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The construction of the Flamanville EPR and the share of nuclear power: EDF's challenges

2020-02-16T07:02:54.237Z

The government is considering an energy plan "0% nuclear" and the Flamanville EPR, still under construction, should open, at best, ten years late: in the coming years, there will be no shortage of challenges for the leading electricity producer in France.



The government is considering a "0% nuclear" energy plan and the Flamanville EPR, still under construction, should open, at best, ten years behind schedule: in the coming years, there will be no shortage of challenges for the first producer of electricity in France.

If the group Electricity of France (EDF), will supply "all the sites of Paris 2024 in renewable energies", all is not however rosy on the side of the first supplier of electricity in Europe. Several points are to be reviewed on its copy in the coming years, especially around the construction of new nuclear power plants in France, including that of Flamanville.

>> READ ALSO - INVESTIGATION - Will the Flamanville EPR be born?

The Flamanville EPR, EDF's black spot

Because for EDF, the main challenge remains the opening, finally, the EPR of Flamanville in Normandy. This new generation power plant connects setbacks, with in particular very complicated welds to redo. At best, the EPR will open in 2023 ... ten years late and a bill multiplied by almost four. Poor management that casts doubt on the ability of the giant French group to manage such projects.

>> Watch Bernard Poirette's morning show in replay and podcast here

Delays and additional costs are also on the agenda of the gigantic EPR project in the United Kingdom. But the government has hit the table. "It is not acceptable for one of the most prestigious and strategic sectors for our country to experience so many difficulties," declared Minister of Economy Bruno le Maire in October 2019.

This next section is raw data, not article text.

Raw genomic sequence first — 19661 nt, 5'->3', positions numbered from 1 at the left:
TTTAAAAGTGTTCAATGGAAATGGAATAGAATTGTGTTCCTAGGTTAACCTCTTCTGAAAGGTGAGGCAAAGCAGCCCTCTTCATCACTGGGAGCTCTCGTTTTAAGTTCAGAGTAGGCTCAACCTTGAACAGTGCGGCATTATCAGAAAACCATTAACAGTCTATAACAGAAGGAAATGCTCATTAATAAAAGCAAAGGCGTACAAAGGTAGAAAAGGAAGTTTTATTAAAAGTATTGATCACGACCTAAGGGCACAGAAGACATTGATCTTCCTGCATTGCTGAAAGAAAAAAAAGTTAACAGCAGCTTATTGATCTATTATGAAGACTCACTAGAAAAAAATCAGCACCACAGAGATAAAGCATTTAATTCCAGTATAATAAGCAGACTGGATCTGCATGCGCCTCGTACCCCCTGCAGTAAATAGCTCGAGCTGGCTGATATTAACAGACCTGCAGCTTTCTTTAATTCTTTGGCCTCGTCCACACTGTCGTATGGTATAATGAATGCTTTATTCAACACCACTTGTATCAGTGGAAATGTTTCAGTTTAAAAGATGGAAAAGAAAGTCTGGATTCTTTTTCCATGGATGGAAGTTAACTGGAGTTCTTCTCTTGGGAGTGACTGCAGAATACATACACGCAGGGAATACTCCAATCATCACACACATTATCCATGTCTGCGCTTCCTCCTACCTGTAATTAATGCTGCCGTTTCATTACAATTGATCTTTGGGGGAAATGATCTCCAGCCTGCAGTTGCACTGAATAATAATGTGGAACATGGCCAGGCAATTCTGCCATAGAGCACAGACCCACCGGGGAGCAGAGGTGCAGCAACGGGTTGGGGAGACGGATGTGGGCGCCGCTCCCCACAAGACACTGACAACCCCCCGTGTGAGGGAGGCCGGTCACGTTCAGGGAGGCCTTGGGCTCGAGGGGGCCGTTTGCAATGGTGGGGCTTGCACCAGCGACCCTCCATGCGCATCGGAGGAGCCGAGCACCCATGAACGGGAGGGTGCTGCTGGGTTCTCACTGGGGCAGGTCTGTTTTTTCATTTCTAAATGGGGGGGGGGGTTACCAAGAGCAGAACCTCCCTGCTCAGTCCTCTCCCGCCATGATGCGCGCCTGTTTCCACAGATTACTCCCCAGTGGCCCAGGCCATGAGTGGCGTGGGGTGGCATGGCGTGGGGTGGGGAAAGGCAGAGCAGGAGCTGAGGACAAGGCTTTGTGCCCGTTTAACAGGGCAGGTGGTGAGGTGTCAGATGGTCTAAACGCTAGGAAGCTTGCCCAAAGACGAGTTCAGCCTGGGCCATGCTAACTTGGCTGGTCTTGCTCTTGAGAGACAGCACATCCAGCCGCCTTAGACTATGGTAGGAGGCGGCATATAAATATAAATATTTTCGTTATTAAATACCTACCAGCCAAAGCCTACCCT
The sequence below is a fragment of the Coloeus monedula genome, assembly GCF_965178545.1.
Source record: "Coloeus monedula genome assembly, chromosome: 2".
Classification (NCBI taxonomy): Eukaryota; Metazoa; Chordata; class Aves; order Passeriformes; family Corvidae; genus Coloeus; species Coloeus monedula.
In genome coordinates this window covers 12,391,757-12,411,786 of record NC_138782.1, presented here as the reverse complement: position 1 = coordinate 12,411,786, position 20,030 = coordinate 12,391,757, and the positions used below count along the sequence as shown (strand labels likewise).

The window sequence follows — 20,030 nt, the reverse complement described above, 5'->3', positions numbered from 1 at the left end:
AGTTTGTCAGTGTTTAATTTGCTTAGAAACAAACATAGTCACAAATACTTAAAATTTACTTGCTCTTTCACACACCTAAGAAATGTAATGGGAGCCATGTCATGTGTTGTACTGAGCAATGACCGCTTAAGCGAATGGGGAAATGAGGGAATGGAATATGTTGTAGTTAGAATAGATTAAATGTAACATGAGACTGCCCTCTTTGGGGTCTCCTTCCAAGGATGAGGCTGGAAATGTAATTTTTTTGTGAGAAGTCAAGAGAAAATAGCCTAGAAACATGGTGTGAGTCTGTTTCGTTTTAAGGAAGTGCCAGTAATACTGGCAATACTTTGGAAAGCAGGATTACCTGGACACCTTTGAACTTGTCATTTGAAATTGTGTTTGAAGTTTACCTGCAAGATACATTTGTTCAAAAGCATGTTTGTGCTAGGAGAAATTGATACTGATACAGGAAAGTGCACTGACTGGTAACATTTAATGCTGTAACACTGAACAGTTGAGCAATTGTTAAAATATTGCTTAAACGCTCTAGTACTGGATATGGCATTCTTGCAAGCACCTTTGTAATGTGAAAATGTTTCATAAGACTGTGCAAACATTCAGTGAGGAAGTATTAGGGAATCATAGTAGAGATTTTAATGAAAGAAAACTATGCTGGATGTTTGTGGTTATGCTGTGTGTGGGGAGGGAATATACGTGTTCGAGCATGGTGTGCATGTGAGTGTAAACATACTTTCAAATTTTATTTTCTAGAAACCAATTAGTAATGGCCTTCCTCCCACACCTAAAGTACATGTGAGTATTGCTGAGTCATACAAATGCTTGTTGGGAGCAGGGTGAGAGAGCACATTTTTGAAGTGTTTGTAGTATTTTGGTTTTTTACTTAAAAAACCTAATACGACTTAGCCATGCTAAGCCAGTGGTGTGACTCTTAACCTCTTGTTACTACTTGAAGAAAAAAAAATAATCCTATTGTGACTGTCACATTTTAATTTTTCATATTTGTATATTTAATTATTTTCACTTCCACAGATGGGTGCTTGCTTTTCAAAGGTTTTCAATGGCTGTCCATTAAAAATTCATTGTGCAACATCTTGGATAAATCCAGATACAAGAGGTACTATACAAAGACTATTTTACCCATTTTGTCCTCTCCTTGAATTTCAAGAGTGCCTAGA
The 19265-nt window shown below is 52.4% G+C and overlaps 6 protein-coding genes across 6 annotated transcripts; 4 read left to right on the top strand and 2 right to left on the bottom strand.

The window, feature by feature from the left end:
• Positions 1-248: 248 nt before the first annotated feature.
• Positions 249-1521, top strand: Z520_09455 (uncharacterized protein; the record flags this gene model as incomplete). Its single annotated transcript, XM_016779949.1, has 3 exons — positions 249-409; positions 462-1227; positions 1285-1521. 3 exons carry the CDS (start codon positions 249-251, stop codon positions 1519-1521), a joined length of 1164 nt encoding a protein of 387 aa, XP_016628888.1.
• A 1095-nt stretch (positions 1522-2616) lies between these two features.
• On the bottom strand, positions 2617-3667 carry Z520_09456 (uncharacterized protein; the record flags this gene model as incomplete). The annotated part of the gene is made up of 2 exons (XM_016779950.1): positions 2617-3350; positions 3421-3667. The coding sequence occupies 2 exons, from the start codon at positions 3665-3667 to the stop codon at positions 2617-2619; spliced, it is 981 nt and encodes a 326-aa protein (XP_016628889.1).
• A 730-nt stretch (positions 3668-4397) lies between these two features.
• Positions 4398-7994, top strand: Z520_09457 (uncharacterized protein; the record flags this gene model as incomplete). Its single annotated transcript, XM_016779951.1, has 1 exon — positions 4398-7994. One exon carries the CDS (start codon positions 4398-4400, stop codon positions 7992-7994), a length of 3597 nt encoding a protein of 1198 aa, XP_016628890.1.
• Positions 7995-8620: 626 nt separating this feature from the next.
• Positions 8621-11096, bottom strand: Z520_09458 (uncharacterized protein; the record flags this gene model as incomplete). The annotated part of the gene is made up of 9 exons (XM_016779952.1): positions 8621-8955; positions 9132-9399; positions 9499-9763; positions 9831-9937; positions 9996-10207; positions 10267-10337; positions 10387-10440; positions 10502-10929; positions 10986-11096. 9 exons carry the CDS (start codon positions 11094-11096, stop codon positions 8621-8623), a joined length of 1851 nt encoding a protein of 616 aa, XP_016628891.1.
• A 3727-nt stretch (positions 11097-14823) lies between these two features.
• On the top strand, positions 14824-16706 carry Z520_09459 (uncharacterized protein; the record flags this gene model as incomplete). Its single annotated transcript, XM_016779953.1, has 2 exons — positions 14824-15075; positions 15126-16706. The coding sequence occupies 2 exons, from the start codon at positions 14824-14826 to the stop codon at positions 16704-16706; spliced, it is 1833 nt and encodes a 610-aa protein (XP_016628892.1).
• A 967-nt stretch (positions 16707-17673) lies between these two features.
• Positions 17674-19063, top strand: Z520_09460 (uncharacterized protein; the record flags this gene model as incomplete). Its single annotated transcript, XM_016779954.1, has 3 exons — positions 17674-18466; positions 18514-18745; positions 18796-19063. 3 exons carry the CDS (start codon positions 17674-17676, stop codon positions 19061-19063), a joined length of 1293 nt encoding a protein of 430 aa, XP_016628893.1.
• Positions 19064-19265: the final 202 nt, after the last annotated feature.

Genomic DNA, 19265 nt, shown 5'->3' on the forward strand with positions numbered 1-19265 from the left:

Detaching yourself from nuclear power?

There needs to be a clear plan, according to the executive, to revive the nuclear industry, without questioning the idea of ​​creating new EPRs in the years to come. Elisabeth Borne, Minister for the Ecological Transition, had also gone overhang from the CEO of EDF when the latter announced in October the construction of six nuclear reactors in the years to come.

One thing is certain: EDF may need new power plants, as many reactors will be dismantled in the coming years. Paradoxically, the group's other major challenge for the next few years is to gradually detach itself from nuclear power: to show that it can become a giant in renewable energies.

>> Jean-Bernard Levy, Chairman and CEO of the EDF group is the guest of Europe 1 at 10 am in Le Grand Rendez-vous.

Source: europe1

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